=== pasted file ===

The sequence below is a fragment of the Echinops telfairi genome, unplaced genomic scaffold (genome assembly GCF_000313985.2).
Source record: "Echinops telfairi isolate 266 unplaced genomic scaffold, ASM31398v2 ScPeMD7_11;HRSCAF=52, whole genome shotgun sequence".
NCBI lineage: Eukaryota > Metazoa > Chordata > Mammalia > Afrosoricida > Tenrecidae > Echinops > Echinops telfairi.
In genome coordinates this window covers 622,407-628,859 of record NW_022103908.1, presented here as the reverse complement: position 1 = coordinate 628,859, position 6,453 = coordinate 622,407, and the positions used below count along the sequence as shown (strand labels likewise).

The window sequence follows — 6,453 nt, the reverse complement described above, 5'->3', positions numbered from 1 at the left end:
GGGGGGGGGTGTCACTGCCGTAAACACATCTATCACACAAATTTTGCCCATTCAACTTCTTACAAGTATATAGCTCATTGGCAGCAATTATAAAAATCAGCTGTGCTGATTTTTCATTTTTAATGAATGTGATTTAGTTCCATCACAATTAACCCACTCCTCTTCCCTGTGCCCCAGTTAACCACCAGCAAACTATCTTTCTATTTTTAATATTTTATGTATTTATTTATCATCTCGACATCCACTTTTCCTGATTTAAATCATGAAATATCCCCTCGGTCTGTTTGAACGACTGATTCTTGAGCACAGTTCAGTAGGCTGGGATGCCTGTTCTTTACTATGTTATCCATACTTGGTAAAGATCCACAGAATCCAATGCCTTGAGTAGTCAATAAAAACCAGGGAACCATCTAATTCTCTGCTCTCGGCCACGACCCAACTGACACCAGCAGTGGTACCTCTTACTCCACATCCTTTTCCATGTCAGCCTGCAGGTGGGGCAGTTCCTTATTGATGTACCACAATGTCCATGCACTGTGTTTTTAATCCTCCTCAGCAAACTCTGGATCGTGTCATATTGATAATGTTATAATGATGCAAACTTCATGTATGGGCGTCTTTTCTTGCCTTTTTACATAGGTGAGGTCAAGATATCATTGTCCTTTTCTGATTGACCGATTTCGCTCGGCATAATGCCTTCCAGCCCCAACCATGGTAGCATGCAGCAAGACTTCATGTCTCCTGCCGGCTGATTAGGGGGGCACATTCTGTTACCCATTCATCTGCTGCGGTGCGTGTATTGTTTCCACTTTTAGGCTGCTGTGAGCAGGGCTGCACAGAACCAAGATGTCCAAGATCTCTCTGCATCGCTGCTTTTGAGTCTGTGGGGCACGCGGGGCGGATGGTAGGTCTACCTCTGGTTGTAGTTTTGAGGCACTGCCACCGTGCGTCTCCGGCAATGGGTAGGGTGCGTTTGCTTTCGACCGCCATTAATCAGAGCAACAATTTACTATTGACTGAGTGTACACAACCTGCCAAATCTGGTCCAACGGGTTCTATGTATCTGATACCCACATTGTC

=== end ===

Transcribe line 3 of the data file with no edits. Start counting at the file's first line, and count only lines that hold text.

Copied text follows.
NCBI lineage: Eukaryota > Metazoa > Chordata > Mammalia > Afrosoricida > Tenrecidae > Echinops > Echinops telfairi.